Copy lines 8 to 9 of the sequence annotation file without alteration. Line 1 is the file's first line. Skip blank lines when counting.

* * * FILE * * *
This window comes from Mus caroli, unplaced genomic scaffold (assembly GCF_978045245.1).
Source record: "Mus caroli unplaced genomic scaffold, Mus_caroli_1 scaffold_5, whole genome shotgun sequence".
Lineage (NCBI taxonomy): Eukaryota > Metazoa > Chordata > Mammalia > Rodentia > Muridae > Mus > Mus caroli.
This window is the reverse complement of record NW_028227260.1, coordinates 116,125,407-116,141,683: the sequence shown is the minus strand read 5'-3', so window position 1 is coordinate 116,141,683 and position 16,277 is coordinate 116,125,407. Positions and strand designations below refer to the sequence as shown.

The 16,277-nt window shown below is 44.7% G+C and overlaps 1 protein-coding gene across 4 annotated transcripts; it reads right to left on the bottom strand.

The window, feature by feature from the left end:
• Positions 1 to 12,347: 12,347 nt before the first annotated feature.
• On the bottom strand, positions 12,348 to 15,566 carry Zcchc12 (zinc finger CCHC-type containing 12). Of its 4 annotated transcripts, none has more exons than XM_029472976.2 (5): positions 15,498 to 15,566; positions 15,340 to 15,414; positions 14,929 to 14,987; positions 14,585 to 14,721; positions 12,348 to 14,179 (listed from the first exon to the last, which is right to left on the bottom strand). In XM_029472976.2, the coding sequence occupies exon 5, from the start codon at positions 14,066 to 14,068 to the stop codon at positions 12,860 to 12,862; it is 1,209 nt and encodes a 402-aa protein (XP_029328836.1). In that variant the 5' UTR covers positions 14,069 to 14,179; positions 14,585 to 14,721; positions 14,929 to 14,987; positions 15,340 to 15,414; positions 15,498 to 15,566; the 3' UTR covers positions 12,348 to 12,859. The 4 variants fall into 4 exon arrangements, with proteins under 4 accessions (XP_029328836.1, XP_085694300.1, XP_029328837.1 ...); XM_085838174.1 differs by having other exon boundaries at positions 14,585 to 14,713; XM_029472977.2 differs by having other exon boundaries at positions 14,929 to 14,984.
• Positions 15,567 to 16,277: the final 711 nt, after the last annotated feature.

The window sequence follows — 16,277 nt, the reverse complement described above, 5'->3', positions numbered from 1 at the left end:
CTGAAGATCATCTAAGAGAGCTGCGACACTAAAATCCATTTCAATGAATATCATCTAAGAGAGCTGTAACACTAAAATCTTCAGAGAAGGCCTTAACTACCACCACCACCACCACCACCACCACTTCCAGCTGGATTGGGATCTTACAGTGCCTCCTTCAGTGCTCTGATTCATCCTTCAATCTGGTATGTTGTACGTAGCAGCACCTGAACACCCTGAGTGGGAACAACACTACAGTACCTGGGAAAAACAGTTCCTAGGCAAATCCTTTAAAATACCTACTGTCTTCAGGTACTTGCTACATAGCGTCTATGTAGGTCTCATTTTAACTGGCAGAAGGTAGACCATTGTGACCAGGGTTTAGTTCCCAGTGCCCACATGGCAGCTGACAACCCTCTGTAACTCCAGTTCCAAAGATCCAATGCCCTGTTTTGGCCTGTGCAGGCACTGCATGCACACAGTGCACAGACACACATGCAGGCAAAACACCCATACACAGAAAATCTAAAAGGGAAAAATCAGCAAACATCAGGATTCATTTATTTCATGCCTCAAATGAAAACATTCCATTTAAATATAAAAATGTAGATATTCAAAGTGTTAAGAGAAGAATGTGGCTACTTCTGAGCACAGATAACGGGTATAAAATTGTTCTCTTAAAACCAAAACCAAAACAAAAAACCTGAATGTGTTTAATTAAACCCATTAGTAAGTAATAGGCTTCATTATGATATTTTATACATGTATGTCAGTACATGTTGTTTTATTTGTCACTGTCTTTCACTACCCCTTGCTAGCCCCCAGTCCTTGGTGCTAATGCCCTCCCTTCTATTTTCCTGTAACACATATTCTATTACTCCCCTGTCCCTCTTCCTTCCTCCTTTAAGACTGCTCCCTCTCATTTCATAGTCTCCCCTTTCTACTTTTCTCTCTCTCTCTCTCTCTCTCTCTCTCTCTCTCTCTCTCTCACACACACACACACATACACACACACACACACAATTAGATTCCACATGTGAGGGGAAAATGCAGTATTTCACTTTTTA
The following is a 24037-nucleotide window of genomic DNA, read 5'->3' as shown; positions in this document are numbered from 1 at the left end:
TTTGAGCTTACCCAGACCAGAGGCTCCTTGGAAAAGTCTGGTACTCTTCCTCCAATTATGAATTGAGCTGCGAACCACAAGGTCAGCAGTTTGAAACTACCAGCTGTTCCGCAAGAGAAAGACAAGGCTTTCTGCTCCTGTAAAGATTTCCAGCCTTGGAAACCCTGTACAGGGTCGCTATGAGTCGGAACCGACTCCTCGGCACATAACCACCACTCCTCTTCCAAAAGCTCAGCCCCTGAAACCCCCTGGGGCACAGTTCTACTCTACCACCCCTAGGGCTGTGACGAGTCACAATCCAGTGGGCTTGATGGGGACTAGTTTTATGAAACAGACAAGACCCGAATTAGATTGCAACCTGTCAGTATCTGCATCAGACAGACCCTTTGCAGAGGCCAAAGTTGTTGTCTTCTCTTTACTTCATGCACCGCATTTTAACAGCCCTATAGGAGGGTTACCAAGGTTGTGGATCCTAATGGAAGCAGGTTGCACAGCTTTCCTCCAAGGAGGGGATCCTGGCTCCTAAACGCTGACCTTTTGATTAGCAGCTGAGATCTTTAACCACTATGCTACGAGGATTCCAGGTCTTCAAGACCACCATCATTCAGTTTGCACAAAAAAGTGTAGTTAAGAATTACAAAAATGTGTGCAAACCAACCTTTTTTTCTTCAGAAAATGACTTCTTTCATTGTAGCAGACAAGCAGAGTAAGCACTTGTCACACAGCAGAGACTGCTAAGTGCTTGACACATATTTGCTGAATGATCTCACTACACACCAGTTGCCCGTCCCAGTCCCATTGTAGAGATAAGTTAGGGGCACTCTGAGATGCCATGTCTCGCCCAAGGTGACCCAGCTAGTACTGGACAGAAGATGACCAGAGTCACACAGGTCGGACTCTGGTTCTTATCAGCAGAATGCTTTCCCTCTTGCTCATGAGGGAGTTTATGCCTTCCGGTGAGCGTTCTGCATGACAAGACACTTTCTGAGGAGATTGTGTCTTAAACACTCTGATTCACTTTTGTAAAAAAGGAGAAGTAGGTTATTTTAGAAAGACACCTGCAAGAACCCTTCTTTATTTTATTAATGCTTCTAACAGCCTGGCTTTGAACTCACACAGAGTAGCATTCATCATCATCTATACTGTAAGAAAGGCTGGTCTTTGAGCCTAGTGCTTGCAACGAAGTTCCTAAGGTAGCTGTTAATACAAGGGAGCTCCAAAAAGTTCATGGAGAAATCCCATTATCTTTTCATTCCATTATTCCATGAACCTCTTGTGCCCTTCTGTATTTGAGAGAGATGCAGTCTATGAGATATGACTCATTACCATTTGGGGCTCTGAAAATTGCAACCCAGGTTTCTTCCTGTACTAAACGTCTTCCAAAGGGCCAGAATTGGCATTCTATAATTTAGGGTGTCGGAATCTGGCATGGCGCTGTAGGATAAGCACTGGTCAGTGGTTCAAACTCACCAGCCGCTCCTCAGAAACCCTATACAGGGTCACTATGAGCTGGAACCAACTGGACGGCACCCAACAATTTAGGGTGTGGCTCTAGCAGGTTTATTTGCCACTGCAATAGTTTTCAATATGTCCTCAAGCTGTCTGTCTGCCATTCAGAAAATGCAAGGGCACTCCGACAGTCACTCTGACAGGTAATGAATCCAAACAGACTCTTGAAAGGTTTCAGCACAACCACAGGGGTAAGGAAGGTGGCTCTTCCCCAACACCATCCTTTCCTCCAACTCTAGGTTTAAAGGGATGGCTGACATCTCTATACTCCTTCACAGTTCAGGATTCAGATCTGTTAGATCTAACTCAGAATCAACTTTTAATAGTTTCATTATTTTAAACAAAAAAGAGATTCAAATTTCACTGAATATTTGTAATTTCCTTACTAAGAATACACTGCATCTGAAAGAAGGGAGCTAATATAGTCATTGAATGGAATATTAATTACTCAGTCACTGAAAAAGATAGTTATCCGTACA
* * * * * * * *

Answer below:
• On the bottom strand, positions 12,348 to 15,566 carry Zcchc12 (zinc finger CCHC-type containing 12). Of its 4 annotated transcripts, none has more exons than XM_029472976.2 (5): positions 15,498 to 15,566; positions 15,340 to 15,414; positions 14,929 to 14,987; positions 14,585 to 14,721; positions 12,348 to 14,179 (listed from the first exon to the last, which is right to left on the bottom strand). In XM_029472976.2, the coding sequence occupies exon 5, from the start codon at positions 14,066 to 14,068 to the stop codon at positions 12,860 to 12,862; it is 1,209 nt and encodes a 402-aa protein (XP_029328836.1). In that variant the 5' UTR covers positions 14,069 to 14,179; positions 14,585 to 14,721; positions 14,929 to 14,987; positions 15,340 to 15,414; positions 15,498 to 15,566; the 3' UTR covers positions 12,348 to 12,859. The 4 variants fall into 4 exon arrangements, with proteins under 4 accessions (XP_029328836.1, XP_085694300.1, XP_029328837.1 ...); XM_085838174.1 differs by having other exon boundaries at positions 14,585 to 14,713; XM_029472977.2 differs by having other exon boundaries at positions 14,929 to 14,984.
• Positions 15,567 to 16,277: the final 711 nt, after the last annotated feature.